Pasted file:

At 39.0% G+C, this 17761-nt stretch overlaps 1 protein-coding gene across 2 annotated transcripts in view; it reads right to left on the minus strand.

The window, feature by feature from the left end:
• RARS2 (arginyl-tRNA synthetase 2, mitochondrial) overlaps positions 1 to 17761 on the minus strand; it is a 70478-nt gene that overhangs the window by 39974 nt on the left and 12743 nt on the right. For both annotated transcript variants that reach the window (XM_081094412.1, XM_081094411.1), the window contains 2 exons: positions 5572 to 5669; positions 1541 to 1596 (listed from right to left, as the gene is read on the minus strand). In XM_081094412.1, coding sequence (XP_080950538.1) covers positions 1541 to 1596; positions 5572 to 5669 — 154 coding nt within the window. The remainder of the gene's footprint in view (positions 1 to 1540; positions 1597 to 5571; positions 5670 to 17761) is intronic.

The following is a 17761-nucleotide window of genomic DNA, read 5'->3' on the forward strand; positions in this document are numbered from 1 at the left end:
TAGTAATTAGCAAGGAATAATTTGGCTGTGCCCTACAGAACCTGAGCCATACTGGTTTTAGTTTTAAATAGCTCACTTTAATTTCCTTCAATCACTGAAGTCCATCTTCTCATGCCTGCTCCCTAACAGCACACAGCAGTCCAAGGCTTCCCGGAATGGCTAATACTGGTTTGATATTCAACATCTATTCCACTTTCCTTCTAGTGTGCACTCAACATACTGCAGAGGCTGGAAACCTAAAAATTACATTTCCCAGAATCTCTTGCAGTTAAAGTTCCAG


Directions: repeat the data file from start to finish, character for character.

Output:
At 39.0% G+C, this 17761-nt stretch overlaps 1 protein-coding gene across 2 annotated transcripts in view; it reads right to left on the minus strand.

The window, feature by feature from the left end:
• RARS2 (arginyl-tRNA synthetase 2, mitochondrial) overlaps positions 1 to 17761 on the minus strand; it is a 70478-nt gene that overhangs the window by 39974 nt on the left and 12743 nt on the right. For both annotated transcript variants that reach the window (XM_081094412.1, XM_081094411.1), the window contains 2 exons: positions 5572 to 5669; positions 1541 to 1596 (listed from right to left, as the gene is read on the minus strand). In XM_081094412.1, coding sequence (XP_080950538.1) covers positions 1541 to 1596; positions 5572 to 5669 — 154 coding nt within the window. The remainder of the gene's footprint in view (positions 1 to 1540; positions 1597 to 5571; positions 5670 to 17761) is intronic.

The following is a 17761-nucleotide window of genomic DNA, read 5'->3' on the forward strand; positions in this document are numbered from 1 at the left end:
TAGTAATTAGCAAGGAATAATTTGGCTGTGCCCTACAGAACCTGAGCCATACTGGTTTTAGTTTTAAATAGCTCACTTTAATTTCCTTCAATCACTGAAGTCCATCTTCTCATGCCTGCTCCCTAACAGCACACAGCAGTCCAAGGCTTCCCGGAATGGCTAATACTGGTTTGATATTCAACATCTATTCCACTTTCCTTCTAGTGTGCACTCAACATACTGCAGAGGCTGGAAACCTAAAAATTACATTTCCCAGAATCTCTTGCAGTTAAAGTTCCAG